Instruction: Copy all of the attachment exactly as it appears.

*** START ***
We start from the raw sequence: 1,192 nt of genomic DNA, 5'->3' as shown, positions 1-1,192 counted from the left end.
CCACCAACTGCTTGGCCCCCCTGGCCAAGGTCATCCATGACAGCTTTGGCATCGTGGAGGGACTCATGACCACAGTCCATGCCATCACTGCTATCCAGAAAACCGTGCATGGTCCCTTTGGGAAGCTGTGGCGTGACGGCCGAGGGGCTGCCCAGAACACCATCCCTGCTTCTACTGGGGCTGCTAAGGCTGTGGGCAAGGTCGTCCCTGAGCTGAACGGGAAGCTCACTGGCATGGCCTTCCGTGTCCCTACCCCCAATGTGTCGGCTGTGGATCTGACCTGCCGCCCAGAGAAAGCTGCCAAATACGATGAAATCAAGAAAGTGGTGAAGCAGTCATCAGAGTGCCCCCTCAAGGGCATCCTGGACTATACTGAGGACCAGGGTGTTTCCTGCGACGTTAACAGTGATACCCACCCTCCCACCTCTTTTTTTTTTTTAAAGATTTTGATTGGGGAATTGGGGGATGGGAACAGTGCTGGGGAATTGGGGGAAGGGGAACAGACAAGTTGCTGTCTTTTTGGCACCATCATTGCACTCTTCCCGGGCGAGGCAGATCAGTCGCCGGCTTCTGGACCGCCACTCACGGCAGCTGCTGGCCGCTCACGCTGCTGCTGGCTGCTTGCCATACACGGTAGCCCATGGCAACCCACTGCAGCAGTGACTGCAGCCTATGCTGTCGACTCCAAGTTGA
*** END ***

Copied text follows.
We start from the raw sequence: 1,192 nt of genomic DNA, 5'->3' as shown, positions 1-1,192 counted from the left end.
CCACCAACTGCTTGGCCCCCCTGGCCAAGGTCATCCATGACAGCTTTGGCATCGTGGAGGGACTCATGACCACAGTCCATGCCATCACTGCTATCCAGAAAACCGTGCATGGTCCCTTTGGGAAGCTGTGGCGTGACGGCCGAGGGGCTGCCCAGAACACCATCCCTGCTTCTACTGGGGCTGCTAAGGCTGTGGGCAAGGTCGTCCCTGAGCTGAACGGGAAGCTCACTGGCATGGCCTTCCGTGTCCCTACCCCCAATGTGTCGGCTGTGGATCTGACCTGCCGCCCAGAGAAAGCTGCCAAATACGATGAAATCAAGAAAGTGGTGAAGCAGTCATCAGAGTGCCCCCTCAAGGGCATCCTGGACTATACTGAGGACCAGGGTGTTTCCTGCGACGTTAACAGTGATACCCACCCTCCCACCTCTTTTTTTTTTTTAAAGATTTTGATTGGGGAATTGGGGGATGGGAACAGTGCTGGGGAATTGGGGGAAGGGGAACAGACAAGTTGCTGTCTTTTTGGCACCATCATTGCACTCTTCCCGGGCGAGGCAGATCAGTCGCCGGCTTCTGGACCGCCACTCACGGCAGCTGCTGGCCGCTCACGCTGCTGCTGGCTGCTTGCCATACACGGTAGCCCATGGCAACCCACTGCAGCAGTGACTGCAGCCTATGCTGTCGACTCCAAGTTGA